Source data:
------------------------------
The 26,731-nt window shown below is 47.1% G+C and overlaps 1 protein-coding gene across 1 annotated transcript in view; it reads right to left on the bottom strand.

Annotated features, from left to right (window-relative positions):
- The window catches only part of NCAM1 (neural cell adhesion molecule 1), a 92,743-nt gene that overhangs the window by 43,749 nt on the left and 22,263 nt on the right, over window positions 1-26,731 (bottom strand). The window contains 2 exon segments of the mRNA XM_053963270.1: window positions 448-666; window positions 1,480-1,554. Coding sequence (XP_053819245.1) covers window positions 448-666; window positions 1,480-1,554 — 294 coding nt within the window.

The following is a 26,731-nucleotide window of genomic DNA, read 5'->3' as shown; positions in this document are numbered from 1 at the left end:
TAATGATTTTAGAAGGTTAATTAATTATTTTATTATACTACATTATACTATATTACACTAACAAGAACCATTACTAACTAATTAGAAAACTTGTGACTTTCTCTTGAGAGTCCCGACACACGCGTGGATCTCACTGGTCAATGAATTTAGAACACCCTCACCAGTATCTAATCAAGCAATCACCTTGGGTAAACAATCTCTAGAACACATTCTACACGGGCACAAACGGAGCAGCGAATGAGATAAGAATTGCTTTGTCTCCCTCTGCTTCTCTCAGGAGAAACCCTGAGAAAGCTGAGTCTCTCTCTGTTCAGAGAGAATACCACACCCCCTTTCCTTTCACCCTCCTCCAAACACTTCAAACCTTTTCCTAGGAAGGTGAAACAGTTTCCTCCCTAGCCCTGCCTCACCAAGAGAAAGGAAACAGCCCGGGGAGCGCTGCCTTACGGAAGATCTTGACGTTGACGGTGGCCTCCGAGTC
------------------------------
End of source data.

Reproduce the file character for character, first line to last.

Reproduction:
The 26,731-nt window shown below is 47.1% G+C and overlaps 1 protein-coding gene across 1 annotated transcript in view; it reads right to left on the bottom strand.

Annotated features, from left to right (window-relative positions):
- The window catches only part of NCAM1 (neural cell adhesion molecule 1), a 92,743-nt gene that overhangs the window by 43,749 nt on the left and 22,263 nt on the right, over window positions 1-26,731 (bottom strand). The window contains 2 exon segments of the mRNA XM_053963270.1: window positions 448-666; window positions 1,480-1,554. Coding sequence (XP_053819245.1) covers window positions 448-666; window positions 1,480-1,554 — 294 coding nt within the window.

The following is a 26,731-nucleotide window of genomic DNA, read 5'->3' as shown; positions in this document are numbered from 1 at the left end:
TAATGATTTTAGAAGGTTAATTAATTATTTTATTATACTACATTATACTATATTACACTAACAAGAACCATTACTAACTAATTAGAAAACTTGTGACTTTCTCTTGAGAGTCCCGACACACGCGTGGATCTCACTGGTCAATGAATTTAGAACACCCTCACCAGTATCTAATCAAGCAATCACCTTGGGTAAACAATCTCTAGAACACATTCTACACGGGCACAAACGGAGCAGCGAATGAGATAAGAATTGCTTTGTCTCCCTCTGCTTCTCTCAGGAGAAACCCTGAGAAAGCTGAGTCTCTCTCTGTTCAGAGAGAATACCACACCCCCTTTCCTTTCACCCTCCTCCAAACACTTCAAACCTTTTCCTAGGAAGGTGAAACAGTTTCCTCCCTAGCCCTGCCTCACCAAGAGAAAGGAAACAGCCCGGGGAGCGCTGCCTTACGGAAGATCTTGACGTTGACGGTGGCCTCCGAGTC